Perform vaccine antibody titers for panleukopenia virus every three years thereafter, or more often, if desired. Vaccinate for rabies virus according to the law, except where circumstances indicate that a written waiver needs to be obtained from the primary care veterinarian.  In that case, a rabies antibody titer can also be performed to accompany the waiver request. Visit Rabies Challenge Fund.
W. Jean Dodds, DVM
Hemopet / NutriScan
11561 Salinaz Avenue
Garden Grove, CA 92843

Cats & Allergies

Over all not a bad article in general -

Karen Commings

Does interacting with your feline companion bring tears of agony instead of tears of joy? In addition to itchy, watery eyes, do you exhibit other symptoms such as runny nose, rash, hives, coughing, sneezing, wheezing, asthma or other breathing problems?
Living with Cat Allergies
Like an estimated 2 percent of the U.S. population, you suffer from an allergy to cats and, like about one-third of those people, you’ve chosen to keep your cat companion. But at what cost?
Contrary to popular belief, cat hair itself is not allergenic. The cause of allergy to cats is a protein called Fel d 1 emanating from sebum found in the sebaceous glands of cats. The protein attaches itself to dried skin, called dander, that flakes off and floats through the air when cats wash themselves. Although you may never be able to eliminate all your allergy symptoms, following these suggestions can help make living with your cat a more enjoyable experience.
  1. Designate your bedroom as a cat-free zone. Begin your program of allergen reduction by washing bedding, drapes and pillows. Better yet, replace them. Use plastic covers that are designed to prevent allergens from penetrating on your mattress and pillows. Allergen-proof covers are available from medical supply outlets. Don’t expect results overnight. Cat allergens are one-sixth the size of pollens, and it may take months to reduce them significantly.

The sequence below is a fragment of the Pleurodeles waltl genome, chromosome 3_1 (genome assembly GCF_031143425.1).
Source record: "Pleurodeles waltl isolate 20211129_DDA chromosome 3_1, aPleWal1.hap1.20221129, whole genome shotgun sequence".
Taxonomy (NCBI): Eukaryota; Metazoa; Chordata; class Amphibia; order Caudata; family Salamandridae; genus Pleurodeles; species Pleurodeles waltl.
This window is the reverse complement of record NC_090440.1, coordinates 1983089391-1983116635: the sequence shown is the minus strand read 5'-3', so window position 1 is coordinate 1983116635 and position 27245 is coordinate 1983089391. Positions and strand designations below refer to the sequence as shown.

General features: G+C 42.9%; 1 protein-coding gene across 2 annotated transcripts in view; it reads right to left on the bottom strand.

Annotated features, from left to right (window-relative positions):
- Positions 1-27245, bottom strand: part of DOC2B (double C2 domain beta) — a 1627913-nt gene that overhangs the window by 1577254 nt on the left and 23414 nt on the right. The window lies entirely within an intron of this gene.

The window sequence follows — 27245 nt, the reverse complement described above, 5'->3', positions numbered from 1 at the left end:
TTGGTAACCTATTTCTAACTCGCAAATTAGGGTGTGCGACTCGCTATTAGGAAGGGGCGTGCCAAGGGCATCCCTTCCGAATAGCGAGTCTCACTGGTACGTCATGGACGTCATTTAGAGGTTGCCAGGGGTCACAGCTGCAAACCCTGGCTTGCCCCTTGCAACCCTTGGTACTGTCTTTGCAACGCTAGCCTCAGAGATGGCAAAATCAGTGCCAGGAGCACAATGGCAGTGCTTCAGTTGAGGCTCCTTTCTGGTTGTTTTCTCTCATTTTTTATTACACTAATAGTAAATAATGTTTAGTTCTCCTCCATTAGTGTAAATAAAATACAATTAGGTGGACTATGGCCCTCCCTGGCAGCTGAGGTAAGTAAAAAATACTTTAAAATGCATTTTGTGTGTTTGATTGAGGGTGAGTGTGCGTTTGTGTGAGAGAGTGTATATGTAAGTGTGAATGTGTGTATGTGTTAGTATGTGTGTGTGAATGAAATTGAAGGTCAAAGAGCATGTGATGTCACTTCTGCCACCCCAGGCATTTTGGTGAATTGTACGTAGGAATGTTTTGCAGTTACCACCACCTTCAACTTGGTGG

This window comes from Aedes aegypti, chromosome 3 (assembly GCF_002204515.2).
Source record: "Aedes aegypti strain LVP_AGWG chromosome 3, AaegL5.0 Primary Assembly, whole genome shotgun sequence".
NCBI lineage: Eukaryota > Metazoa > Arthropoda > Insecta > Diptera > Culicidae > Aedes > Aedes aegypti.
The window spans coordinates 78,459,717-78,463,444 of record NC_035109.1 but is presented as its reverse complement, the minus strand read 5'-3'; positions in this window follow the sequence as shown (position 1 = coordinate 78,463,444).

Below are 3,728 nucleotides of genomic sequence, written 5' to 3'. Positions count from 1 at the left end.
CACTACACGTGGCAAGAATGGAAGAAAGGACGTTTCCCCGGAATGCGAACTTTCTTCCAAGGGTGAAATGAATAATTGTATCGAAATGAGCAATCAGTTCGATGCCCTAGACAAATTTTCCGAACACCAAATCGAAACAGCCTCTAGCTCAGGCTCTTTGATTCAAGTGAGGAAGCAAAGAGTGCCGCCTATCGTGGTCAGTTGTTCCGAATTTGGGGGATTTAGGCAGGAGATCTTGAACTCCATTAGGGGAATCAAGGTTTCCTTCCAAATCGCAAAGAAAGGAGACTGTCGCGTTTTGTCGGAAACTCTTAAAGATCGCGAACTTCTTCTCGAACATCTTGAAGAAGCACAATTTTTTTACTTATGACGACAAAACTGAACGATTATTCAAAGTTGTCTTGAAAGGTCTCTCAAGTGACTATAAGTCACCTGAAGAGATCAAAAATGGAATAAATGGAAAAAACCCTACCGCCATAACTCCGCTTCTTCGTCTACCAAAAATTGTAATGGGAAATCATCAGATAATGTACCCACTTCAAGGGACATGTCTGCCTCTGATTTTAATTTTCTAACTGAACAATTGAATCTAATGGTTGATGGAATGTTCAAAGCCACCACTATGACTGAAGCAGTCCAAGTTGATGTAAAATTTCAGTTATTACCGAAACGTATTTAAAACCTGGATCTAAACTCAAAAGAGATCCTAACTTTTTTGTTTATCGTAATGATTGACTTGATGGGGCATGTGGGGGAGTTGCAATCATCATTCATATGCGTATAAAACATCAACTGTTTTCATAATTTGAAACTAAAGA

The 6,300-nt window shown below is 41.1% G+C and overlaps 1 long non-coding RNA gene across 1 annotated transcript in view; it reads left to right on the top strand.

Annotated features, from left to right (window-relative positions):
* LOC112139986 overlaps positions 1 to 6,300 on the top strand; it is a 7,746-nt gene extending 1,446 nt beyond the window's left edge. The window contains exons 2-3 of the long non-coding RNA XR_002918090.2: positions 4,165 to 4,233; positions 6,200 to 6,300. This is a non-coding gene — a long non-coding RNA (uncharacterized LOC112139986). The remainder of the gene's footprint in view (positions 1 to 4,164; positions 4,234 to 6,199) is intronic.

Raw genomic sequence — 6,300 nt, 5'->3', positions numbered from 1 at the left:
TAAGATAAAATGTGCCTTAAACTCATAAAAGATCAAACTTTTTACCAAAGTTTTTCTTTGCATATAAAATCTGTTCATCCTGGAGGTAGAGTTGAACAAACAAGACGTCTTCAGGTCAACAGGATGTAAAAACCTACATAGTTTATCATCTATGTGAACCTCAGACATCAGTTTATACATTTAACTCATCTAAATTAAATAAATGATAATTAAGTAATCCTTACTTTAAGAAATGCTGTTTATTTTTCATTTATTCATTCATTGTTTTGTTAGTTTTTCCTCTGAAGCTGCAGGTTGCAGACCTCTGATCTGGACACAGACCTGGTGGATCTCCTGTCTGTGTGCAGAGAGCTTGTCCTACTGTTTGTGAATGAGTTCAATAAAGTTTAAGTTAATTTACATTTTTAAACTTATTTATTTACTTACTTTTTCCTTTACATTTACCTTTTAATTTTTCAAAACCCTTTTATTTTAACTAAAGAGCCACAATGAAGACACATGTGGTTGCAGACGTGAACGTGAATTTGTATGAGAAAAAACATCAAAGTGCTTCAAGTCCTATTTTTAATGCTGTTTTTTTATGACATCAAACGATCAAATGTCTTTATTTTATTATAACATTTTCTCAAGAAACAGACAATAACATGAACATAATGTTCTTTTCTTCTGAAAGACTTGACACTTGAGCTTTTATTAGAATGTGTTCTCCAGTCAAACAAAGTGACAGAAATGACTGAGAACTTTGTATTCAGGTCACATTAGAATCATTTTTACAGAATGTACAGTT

2. Restrict your cat’s access to designated areas inside your home. If you have a safe outdoor enclosure, allow your cat some time outside where dander will waft away in the wind. Brush your cat in the fresh-air enclosure to prevent loose, allergen-carrying hair from dispersing through your home.
  3. Eliminate allergen traps such as upholstered furniture and rugs. Carpet can accumulate up to 100 times the amount of cat allergens as hardwood flooring, so replacing the wall-to-wall with wood will keep allergens from accumulating as much. If ripping up the carpet is not an option, have it steam cleaned as often as needed.
  4. Vacuuming blows as many allergens through the air as it removes, so when you vacuum, use an allergen-proof vacuum cleaner bag or a vacuum cleaner with a high efficiency particulate arresting (HEPA) filter.
  5. Get some fresh air. Highly insulated homes trap allergens as well as heat, so open the windows to increase the ventilation in your home, and run window fans on exhaust. (But remember to always screen windows so kitty stays safely indoors.) Also, clean the air inside your home. Although nothing will remove all of the allergens present, running an air cleaner with a HEPA filter will help.
  6. Wipe the dander away. Bathing a cat often is suggested as a way to reduce the dander, but experts disagree on its effectiveness. “Bathing a cat was once believed to be helpful,” say Dr. Robert Zuckerman, an allergy and asthma specialist in Harrisburg, PA, “but the cat would have to be washed almost daily.” Instead, daily use of products such as Pal’s Quick Cleansing Wipes™ will remove saliva and dander from your cat’s hair and are less stressful for felines who prefer not to be rubbed in the tub.
  7. Spray allergens away. Anti-allergen sprays are a convenient way to deactivate allergens, including those produced by pets. Allersearch ADS, made from plant-based, non-toxic substances, can be sprayed throughout the house to take the sting out of household dust by rendering allergens harmless.
  8. Clean the cat box. Cat allergen is found in urine and is left in the litter box when your cat makes a deposit. To help prevent allergic reactions to the litter box, use a brand of litter that is less dusty and have someone in the household who is not allergenic clean the box.